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College of Public Health

CEPH Accreditation

JOHNSON CITY – East Tennessee State University’s College of Public Health has received accreditation from the Council on Education for Public Health (CEPH), becoming the first school in Tennessee, and the only one in central Appalachia, to earn that designation.

The university received an accreditation term of five years, the maximum available to a newly accredited College of Public Health. CEPH is the only organization recognized by the U.S. Department of Education to accredit public health schools and programs, and ETSU is now one of only 43 universities nationwide with a CEPH-accredited College of Public Health.

“This is an exciting day for East Tennessee State University and an accomplishment our entire region can take pride in, because CEPH accreditation is a national distinction,” said ETSU President Dr. Paul E. Stanton Jr. “The commitment by our university to public health education goes back more than five decades, and those efforts have enjoyed great support from the community through those years. Because of that history, the College of Public Health is especially representative of the special connection that exists between ETSU and the region we serve.

“I offer congratulations to our dean, Dr. Randy Wykoff, Dr. Wilsie Bishop, the College of Public Health faculty and staff, and our students on a job well done.”

This watershed accomplishment of the present is an echo of the past, when visionary leaders and faculty members at ETSU emphasized public health education even when the field was in its formative stages and fewer universities nationwide offered the field of study. ETSU traces the beginnings of its public health program back to 1949.

“The College of Public Health is a benchmark that brings national prestige not only to the university itself but also the area in which we live,” said Bishop, vice president for Health Affairs and university chief operating officer. She formerly served as dean of the College of Public and Allied Health for 10 years. “Public health education is more relevant than ever because it empowers people to bring about positive change to health problems on a large scale, and our state needs to make strides in overall health.”

The United Health Foundation ranks Tennessee 47th overall in state health rankings.

“Our state isn’t where it needs to be in terms of overall health,” Wykoff said, “and public health education is one of the primary tools to change our health for the better. Recognition of that is one factor that has driven our faculty, staff and students to make the ETSU College of Public Health the best college it can be. Part of being the best we can be is earning CEPH accreditation, but it doesn’t end there. We look forward to continuing to work with other colleges at ETSU and with the many outstanding public health programs in other parts of Tennessee to make a difference.”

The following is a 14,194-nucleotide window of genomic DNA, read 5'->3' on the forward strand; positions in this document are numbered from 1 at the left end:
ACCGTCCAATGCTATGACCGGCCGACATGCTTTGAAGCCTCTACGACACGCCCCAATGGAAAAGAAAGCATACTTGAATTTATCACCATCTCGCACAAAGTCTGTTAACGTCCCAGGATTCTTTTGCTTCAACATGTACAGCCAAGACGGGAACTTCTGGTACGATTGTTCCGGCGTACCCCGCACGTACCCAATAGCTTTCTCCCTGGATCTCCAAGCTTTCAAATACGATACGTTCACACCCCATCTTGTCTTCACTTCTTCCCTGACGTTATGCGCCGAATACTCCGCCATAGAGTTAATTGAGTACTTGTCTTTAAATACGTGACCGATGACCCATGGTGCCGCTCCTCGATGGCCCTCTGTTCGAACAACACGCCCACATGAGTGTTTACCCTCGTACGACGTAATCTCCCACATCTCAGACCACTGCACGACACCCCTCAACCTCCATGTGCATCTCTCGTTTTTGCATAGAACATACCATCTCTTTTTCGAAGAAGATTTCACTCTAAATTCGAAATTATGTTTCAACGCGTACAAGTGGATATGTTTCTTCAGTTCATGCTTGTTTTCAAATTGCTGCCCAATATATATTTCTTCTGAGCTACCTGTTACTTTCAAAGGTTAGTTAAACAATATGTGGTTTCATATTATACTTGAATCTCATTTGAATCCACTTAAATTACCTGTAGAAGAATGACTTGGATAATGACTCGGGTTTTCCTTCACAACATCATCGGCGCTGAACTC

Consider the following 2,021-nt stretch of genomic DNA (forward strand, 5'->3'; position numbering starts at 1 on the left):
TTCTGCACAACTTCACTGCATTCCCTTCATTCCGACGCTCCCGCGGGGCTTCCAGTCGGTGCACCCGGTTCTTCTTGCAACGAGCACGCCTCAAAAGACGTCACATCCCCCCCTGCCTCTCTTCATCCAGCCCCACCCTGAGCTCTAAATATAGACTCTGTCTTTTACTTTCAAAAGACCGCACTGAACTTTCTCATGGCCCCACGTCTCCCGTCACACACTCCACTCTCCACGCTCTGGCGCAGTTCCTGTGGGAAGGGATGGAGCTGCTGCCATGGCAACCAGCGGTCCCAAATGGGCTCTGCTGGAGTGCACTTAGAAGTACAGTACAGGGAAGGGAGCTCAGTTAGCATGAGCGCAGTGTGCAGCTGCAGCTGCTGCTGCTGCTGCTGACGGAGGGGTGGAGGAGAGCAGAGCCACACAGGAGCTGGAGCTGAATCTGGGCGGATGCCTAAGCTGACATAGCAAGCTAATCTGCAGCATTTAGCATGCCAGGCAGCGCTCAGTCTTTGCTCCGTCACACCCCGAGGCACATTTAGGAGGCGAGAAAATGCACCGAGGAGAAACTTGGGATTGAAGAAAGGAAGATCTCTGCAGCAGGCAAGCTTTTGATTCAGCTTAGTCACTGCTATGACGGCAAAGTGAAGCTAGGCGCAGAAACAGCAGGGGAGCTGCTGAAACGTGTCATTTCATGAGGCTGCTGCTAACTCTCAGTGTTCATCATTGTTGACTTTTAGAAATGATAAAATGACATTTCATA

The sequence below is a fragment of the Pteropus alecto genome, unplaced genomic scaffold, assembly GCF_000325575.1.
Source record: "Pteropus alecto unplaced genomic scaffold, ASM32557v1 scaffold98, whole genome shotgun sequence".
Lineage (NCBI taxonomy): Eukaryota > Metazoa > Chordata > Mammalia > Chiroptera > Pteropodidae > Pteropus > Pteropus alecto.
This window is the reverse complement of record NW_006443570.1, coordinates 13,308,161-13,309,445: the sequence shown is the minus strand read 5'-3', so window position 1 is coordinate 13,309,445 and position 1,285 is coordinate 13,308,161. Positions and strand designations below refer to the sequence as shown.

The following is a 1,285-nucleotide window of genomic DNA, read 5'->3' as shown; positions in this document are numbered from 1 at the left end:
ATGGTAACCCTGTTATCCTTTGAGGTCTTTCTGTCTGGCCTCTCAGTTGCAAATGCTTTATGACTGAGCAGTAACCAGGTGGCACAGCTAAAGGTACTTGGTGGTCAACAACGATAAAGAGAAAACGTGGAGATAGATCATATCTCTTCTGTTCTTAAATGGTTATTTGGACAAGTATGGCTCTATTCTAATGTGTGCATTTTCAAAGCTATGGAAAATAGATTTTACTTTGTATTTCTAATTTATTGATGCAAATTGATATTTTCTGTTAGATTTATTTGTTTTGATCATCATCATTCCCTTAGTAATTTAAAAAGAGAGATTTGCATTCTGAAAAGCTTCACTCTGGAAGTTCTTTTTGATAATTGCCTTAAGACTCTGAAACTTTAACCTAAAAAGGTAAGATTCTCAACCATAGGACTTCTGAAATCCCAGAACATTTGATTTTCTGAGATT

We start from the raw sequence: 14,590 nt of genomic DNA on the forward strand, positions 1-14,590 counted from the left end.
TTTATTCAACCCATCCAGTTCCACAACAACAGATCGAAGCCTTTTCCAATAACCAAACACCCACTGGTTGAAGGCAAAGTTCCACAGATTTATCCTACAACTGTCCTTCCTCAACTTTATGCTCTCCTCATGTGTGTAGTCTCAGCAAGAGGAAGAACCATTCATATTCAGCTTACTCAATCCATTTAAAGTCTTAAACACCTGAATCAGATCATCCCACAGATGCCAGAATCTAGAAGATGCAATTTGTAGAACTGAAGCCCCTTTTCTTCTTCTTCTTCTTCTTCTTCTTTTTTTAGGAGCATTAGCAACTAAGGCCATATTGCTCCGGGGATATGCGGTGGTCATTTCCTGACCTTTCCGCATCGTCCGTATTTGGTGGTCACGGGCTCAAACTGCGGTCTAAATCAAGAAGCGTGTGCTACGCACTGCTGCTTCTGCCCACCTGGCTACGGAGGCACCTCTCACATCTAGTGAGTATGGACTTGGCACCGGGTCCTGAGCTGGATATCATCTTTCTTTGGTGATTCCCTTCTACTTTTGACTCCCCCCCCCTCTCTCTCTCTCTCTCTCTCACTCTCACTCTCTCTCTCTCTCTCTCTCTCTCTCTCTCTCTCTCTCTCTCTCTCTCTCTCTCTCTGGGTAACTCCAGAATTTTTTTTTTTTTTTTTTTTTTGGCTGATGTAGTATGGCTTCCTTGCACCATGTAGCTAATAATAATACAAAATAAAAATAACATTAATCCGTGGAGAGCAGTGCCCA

Wykoff said the federal government may take CEPH accreditation into account when determining which colleges receive grants for study and research. These extramural funds are crucial building blocks for growing the College of Public Health and improving community health.

Wykoff emphasized that longstanding efforts by Stanton and Bishop were key to bringing accreditation efforts to fruition. The college that Bishop formerly led as dean split into two colleges in 2007, creating the College of Clinical and Rehabilitative Health Sciences, under the direction of Dean Nancy Scherer, and the College of Public Health.

“This is really a natural progression of a longstanding commitment by the university to improve the health of the region,” Wykoff said. “Full accreditation is reflective of the tremendous leadership of our faculty and staff, and the input from our students, alumni, employers and community leaders was necessary to make it happen.  Dr. Stanton and Dr. Bishop, along with many others at ETSU, have been working for years to make this day happen. This could not have happened without their leadership.”

The College of Public Health offers a broad spectrum of undergraduate, graduate and doctoral programs, with academic areas that include biostatistics, community health, epidemiology, environmental health and health services administration, as well as the Department of Health Sciences, which encompasses microbiology, anatomy and physiology. The Chronicle of Higher Education recently surveyed economic forecasters, business analysts and academic experts to identify five “emerging fields of study” for higher education, and public health was one of them.

CEPH accreditation is the culmination of an intensive process that began more than three years ago when the Tennessee Board of Regents and the Tennessee Higher Education Commission gave ETSU permission to move forward with its application. The preparation was guided by an accreditation steering committee led by Dr. Amal Khoury, interim chair of the Department of Health Services Administration in the College of Public Health, with input from five faculty-led working groups and four community advisory groups, as well as students, alumni, employers and community leaders.

“The process won’t end now,” Wykoff said, “as the five-year term includes interim reporting requirements to CEPH, which is a normal provision for new members. In many ways, this is a milestone but also a stepping stone. It’s a milestone in ETSU’s 50-year history of serving the community through public health. It’s a stepping stone, too, because it takes us to the next level. But this is one of those necessary but not sufficient things. I look forward to working with everyone here at ETSU and with people throughout the community to allow this college to have the greatest influence possible on the health status of this region.”

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